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Melting Savings

This note was originally published at 8am on December 01, 2011. INVESTOR and RISK MANAGER SUBSCRIBERS have access to the EARLY LOOK (published by 8am every trading day) and PORTFOLIO IDEAS in real-time.

“He saw his parents’ savings melt away.”

-Nicholas Wapshott

 

Yesterday was not a good day for me. You couldn’t have had a good day if you were having a good month.

 

Yesterday was not a good day for American, German, or British people who have savings accounts either. That’s what centrally planned policies to inflate do – they punish the conservative saver. They pay the debtor.

 

Bernanke gets that and so do The German People who are paying the German Government to lend Germany money this morning (short-term yields on German Bunds have gone negative). I guess the upside to the Bernanke model is that 3-month US Treasuries are yielding 0.00%. That way no one wins or loses. Fair share “free-market” capitalism baby.

 

The aforementioned quote comes from a book I cracked open this past weekend by Nichalas Wapshott titled “Keynes vs Hayek.” Plenty of people have written on this topic since the debate between the two schools of thought emerged in the 1920s. Wapshott’s is the most recent. So far, it’s a healthy reminder of how history rhymes.

 

I fundamentally believe it’s very difficult for a human being not to superimpose his or her personal experiences in life into the passions of their opinions. Call it context or perspective – it’s all one and the same thing to me. If you’ve studied enough economic history, you provide yourself an opportunity to walk down life’s path in other people’s shoes.

 

Keynes was born into a British family of the academic elite who found himself scaling the wall of the Ivory Tower by the time he was in his teens, whereas Hayek was more of a commoner solider “in the Austrian army on the Italian front who returned to find his home city of Vienna devastated and its people’s confidence broken.” (Wapshott)

 

“The Austrians mostly read English and were conversant if not persuaded by the English tradition; the English on the whole could not read German and largely ignored the works of Austrian and German theorists.” (Wapshott)

 

Hayek wasn’t an elite student. He actually didn’t start studying the “political economy” (reading Marshalian and Keynesian economics) until he went to war. Eventually, his views came to be shaped by his personal experience (inflation melted his parents savings away). His critique of an inconclusive social science experiment (Keynesian Economics) remains as relevant today was it was in the 1920s.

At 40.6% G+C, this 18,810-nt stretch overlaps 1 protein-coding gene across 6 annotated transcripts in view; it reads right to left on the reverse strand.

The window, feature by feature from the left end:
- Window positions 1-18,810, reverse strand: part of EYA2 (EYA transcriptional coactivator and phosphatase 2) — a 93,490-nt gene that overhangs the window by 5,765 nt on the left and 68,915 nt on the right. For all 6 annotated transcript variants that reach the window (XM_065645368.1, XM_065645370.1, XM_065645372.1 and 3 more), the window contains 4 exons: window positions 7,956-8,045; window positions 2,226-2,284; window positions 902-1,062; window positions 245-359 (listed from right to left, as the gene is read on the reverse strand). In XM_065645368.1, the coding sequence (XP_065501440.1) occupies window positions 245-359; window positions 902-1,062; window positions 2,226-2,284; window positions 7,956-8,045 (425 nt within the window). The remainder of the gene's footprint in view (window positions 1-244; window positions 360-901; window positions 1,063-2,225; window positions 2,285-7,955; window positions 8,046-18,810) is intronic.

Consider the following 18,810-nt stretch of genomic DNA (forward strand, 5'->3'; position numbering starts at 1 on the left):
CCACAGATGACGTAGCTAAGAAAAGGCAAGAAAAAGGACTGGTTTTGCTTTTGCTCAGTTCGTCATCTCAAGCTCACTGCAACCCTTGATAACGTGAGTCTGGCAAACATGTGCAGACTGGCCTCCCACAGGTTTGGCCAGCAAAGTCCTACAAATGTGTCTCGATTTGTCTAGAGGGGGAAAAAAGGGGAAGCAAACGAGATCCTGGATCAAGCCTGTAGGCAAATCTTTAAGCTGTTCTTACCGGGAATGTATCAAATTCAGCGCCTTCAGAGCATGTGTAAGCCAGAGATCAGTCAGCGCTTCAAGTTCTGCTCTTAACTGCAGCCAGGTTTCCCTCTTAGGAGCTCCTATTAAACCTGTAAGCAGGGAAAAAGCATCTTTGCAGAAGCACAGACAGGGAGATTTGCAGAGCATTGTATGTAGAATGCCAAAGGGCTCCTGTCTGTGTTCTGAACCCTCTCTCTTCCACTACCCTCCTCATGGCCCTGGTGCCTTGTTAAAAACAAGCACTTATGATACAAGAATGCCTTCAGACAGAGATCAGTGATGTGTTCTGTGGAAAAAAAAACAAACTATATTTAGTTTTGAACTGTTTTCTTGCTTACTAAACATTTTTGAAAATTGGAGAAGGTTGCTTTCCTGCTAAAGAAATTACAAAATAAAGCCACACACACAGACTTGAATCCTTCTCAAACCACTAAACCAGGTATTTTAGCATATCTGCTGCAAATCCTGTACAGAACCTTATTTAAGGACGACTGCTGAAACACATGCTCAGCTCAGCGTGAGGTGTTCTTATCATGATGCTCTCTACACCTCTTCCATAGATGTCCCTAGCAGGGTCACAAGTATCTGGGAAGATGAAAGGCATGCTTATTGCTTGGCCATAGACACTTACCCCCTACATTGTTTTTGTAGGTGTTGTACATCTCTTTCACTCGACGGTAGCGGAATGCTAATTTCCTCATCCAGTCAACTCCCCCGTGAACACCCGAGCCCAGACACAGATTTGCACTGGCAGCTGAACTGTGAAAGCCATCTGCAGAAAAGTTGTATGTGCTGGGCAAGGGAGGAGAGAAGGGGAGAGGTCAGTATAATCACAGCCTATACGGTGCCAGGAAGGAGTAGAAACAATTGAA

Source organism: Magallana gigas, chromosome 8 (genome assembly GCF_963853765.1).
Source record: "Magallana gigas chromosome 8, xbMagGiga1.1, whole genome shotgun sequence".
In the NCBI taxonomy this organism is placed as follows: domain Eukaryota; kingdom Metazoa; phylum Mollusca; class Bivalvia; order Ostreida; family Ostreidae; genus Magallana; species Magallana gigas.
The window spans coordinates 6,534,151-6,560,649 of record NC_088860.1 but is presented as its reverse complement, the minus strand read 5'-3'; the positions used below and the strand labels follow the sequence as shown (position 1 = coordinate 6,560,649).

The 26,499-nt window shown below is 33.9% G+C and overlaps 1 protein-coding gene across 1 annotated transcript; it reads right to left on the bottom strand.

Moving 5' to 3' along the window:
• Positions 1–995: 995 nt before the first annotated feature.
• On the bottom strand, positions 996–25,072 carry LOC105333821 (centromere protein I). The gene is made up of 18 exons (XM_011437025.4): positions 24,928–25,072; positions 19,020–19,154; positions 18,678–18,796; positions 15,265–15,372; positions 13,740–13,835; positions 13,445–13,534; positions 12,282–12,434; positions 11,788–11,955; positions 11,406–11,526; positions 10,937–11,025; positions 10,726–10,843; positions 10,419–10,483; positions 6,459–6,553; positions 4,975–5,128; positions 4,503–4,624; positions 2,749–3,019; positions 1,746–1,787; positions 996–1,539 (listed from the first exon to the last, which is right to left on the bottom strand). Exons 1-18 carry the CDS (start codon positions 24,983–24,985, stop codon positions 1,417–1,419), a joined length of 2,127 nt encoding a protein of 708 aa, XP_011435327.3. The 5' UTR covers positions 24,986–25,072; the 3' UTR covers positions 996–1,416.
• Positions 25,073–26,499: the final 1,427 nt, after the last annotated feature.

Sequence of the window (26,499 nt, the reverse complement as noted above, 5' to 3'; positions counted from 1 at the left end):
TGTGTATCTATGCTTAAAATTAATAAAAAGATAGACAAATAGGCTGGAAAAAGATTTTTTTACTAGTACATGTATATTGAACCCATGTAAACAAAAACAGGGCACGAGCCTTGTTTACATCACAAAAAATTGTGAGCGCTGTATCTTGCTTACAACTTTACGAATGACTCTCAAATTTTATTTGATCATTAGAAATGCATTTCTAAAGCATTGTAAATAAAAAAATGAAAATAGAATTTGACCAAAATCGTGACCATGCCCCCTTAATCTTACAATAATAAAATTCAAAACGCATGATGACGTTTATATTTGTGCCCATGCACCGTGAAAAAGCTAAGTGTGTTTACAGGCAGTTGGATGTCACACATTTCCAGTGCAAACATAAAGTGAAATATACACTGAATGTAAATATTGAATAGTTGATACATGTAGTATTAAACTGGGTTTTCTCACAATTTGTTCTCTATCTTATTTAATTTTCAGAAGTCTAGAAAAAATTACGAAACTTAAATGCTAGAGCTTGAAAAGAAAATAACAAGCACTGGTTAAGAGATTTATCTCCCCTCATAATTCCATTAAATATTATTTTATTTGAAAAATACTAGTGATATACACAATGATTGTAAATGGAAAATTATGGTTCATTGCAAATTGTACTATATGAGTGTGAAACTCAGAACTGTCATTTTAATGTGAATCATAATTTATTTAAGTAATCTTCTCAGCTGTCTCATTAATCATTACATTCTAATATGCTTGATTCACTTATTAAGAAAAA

It’s a good thing Einstein figured out how to communicate in English.

 

Back to the Global Macro Grind

 

My introduction this morning isn’t meant to proclaim my mystery of Hayekian faith. I’m not a Republican or a Democrat. I’m not a Keynesian, and I’m not a Hayekian. My name is Keith McCullough and I do my own work.

 

I do not believe that policies to A) Inflate B) Pile-debt-upon-debt, or C) Bailout losers, is the long-term path to American economic prosperity.

 

To the contrary, I think debauching the US Dollar does exactly what it did yesterday - it stimulates inflation in asset prices and, as a result, slows Consumption Growth.

 

US GDP = 71% Consumption Growth.

 

Last time Brent Oil prices spiked like this, US GDP Growth slowed to 0.36% (Q1 of this year). And while that seems like a long time ago versus yesterday’s no-volume stock market reflation, that is not something I am going to let the Keynesians forget.

 

It’s the Policy To Inflate, Stupid.

 

As the US Dollar strengthened throughout Q2 and Q3, we saw some Deflation of The Inflation and, presto! US GDP growth recovered sequentially:

  1. Q111 US GDP Growth = 0.36%
  2. Q211 US GDP Growth = +1.34%
  3. Q311 US GDP Growth = +2.01%

The interconnectedness doesn’t lie; central planners do.

 

And no, I don’t feel shame in calling out these policies to inflate as stupid. Forrest Gump could tell you that stupid is as stupid does too. And there are a lot of “smart” people in the Ivory Towers of Keynesian economic forecasting that don’t look so smart anymore.